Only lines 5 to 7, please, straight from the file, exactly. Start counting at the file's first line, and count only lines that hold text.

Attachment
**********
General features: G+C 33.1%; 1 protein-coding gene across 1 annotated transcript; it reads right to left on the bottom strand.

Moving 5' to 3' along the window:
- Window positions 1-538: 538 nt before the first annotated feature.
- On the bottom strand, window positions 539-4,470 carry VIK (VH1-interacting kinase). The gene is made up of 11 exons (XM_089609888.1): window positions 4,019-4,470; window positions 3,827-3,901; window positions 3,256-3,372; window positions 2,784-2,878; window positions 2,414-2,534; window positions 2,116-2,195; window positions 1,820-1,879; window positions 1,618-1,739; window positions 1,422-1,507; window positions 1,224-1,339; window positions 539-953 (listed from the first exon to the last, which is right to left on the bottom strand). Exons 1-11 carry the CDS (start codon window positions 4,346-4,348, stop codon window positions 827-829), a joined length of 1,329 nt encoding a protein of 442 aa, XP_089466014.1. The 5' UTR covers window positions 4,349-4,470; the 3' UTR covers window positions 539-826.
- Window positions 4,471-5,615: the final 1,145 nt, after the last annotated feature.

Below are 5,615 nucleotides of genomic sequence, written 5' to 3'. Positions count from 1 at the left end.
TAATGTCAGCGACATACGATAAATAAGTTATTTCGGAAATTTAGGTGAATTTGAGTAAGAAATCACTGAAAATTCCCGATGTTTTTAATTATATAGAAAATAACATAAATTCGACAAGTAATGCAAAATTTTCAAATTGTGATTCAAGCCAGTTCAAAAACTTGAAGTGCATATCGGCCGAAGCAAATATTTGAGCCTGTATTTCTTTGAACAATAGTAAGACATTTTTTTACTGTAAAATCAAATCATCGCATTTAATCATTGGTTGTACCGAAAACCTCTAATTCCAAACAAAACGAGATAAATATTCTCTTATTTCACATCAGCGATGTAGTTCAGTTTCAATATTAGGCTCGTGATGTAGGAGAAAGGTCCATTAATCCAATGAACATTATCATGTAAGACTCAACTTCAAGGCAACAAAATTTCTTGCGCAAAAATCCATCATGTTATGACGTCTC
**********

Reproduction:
- Window positions 4,471-5,615: the final 1,145 nt, after the last annotated feature.

Below are 5,615 nucleotides of genomic sequence, written 5' to 3'. Positions count from 1 at the left end.
TAATGTCAGCGACATACGATAAATAAGTTATTTCGGAAATTTAGGTGAATTTGAGTAAGAAATCACTGAAAATTCCCGATGTTTTTAATTATATAGAAAATAACATAAATTCGACAAGTAATGCAAAATTTTCAAATTGTGATTCAAGCCAGTTCAAAAACTTGAAGTGCATATCGGCCGAAGCAAATATTTGAGCCTGTATTTCTTTGAACAATAGTAAGACATTTTTTTACTGTAAAATCAAATCATCGCATTTAATCATTGGTTGTACCGAAAACCTCTAATTCCAAACAAAACGAGATAAATATTCTCTTATTTCACATCAGCGATGTAGTTCAGTTTCAATATTAGGCTCGTGATGTAGGAGAAAGGTCCATTAATCCAATGAACATTATCATGTAAGACTCAACTTCAAGGCAACAAAATTTCTTGCGCAAAAATCCATCATGTTATGACGTCTC